Read on…

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Execution – The Last Word In Sales – Sales eXchange – 6329

If you read about sales, one thing you see a lot is the use of two types of analogies, first is sports, second is military, usually war.  Having used them myself, they make for great comparisons and means of driving home explicit points or highlight the need for specific methodologies and systems.  Like sales, there is a logic and a hierarchy to the organization, how things are implemented and communicated, or sometimes not communicated.  The other thing they have in common is the lack of a definitive single way or commonly agreed on ways to achieve stated objectives.

There are as many “systems” as there are winning teams, each telling us that based on the makeup of their teams, their system helped them win the big trophy.  Some will tell you that having the best players trumps “system”, but we have all seen teams win the championship only to miss the play-offs the following year with virtually the same roster.  What then is the one factor that is common to the winners, what is the one thing that all winning teams, sport, military and sales have in common which leads to success and therefore defines success?  Execution!

Look at sales, we have the big known schools with their “proven methodologies”, and largely they do work, and all have the right to be in a leadership position.  You have the updates and rebranding Consultative Selling to Solution Selling to Customer Centric selling.  There are the retreads and renamings, what were compelling events in the 1990’s is now trigger events.  Doesn’t matter what you call it, if you don’t Execute, it is little more than a theory.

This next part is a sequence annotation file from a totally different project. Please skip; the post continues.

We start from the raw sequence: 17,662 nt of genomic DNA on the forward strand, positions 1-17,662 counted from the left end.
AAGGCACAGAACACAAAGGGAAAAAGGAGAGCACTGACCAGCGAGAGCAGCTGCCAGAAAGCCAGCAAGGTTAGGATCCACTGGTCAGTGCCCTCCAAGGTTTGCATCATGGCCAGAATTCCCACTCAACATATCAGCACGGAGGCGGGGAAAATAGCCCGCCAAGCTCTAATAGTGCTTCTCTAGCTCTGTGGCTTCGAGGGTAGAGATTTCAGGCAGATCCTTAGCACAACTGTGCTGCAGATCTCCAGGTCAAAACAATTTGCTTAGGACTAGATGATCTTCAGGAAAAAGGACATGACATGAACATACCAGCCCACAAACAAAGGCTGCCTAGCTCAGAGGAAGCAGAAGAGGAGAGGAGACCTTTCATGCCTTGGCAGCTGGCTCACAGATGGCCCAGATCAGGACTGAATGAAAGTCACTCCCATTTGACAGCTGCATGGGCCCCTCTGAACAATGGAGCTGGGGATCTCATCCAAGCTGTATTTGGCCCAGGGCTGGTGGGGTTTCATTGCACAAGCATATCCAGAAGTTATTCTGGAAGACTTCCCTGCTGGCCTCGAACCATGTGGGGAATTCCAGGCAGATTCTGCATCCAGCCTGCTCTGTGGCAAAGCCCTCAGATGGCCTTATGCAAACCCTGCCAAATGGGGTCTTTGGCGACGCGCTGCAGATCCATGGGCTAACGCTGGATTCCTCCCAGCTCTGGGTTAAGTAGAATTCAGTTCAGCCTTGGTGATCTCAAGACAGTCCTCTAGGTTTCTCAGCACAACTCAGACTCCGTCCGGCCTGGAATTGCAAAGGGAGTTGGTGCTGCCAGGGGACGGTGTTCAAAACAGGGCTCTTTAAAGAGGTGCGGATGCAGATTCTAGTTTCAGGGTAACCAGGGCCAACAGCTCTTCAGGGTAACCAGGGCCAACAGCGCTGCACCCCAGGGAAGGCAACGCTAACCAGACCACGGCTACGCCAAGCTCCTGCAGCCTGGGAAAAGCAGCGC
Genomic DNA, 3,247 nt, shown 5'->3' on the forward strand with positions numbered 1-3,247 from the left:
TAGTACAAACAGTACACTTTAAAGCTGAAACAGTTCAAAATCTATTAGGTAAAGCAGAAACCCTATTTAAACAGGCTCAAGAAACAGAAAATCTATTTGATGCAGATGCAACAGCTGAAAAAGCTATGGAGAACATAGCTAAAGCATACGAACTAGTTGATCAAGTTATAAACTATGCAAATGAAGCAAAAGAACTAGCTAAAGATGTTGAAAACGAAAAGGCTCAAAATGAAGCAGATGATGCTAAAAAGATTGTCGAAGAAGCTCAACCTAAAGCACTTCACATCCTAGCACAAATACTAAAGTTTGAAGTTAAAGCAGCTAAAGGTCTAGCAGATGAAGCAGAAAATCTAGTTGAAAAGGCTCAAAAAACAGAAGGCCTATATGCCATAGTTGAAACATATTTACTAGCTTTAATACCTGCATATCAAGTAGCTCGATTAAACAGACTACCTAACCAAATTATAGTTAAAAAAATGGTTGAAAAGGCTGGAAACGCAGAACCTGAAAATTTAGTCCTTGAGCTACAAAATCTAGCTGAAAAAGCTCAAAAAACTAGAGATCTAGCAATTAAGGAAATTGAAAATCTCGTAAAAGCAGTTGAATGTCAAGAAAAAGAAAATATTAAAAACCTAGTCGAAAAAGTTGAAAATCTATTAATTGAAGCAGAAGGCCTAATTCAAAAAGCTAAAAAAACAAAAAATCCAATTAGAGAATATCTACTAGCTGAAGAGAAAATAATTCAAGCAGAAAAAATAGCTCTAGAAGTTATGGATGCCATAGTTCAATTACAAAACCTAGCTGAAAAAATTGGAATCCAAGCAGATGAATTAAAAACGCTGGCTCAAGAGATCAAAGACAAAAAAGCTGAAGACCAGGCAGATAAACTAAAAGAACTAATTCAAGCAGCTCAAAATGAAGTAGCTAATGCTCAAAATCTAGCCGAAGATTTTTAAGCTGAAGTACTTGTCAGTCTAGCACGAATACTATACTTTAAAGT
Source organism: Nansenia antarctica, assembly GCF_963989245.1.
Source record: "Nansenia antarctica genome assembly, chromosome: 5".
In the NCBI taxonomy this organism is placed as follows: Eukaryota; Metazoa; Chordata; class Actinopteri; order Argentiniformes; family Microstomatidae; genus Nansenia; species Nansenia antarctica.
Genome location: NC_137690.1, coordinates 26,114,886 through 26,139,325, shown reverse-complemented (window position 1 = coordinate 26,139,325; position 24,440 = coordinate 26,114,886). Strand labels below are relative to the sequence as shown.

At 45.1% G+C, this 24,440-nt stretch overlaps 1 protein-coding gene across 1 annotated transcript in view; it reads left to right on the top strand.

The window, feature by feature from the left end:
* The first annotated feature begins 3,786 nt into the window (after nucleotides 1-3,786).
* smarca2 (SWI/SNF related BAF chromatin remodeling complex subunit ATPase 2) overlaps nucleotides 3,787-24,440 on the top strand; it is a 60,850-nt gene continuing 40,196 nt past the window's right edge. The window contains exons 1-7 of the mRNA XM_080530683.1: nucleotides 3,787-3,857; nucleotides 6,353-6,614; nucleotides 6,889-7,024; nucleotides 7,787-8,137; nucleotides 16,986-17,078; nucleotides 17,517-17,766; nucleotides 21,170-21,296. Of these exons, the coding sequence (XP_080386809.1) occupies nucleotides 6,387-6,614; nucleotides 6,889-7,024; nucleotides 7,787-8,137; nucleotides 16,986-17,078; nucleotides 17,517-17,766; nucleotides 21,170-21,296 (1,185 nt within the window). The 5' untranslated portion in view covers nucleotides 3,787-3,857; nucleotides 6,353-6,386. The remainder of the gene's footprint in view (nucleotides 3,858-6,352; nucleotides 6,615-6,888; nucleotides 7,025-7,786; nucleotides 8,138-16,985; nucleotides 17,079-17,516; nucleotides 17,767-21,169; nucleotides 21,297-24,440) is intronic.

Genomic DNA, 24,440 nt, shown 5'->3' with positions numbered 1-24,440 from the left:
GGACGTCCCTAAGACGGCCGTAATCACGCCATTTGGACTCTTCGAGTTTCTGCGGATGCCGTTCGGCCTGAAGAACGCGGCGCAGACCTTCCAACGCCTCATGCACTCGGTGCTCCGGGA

This applies to other aspects of sales too.  While more and more organizations are rolling out CRM’s to “improve sales and enhance productivity”, evidence suggest that it has not lead to the great successes hoped for.  Not because the application does not work, but because of the way they are rolled out and the lack of adoption and adherence by the sales teams.  In other words, a complete lack of, or just bad execution by all involved.  (Yes, I know there are other factors, bad planning, expecting the wrong outcome, wrong reason for buying it to begin with, but all those can be addressed if there was adoption, team execution.) 

Whether you look at SPIN, Achieve Global, Miller Heiman, or even our own EDGE Framework, all great processes or systems, yet when you look at results in the field they don’t work consistently.  Two quick examples, let us start at home.  I worked with a company back in 2007, implementing the Interactive Sales Program, which is based on the EDGE Framework and Zones.  As with all our programs it included a follow through Action Plan and the results were very positive until November 2008, when along with the economy, all things fell apart.  I saw a similar thing happen at a company which has been committed for years to SPIN, yet despite reinforcement twice a year, they are not getting the results or hitting goal.  The common element to both, the teams are just not Executing.  At my client, when the economy slowed, and every sales became a battle they abandoned the discipline, and stopped executing the program.  At the company using SPIN, it is not a question of the SPIN questioning process failing, it is the fact that their reps are not Executing.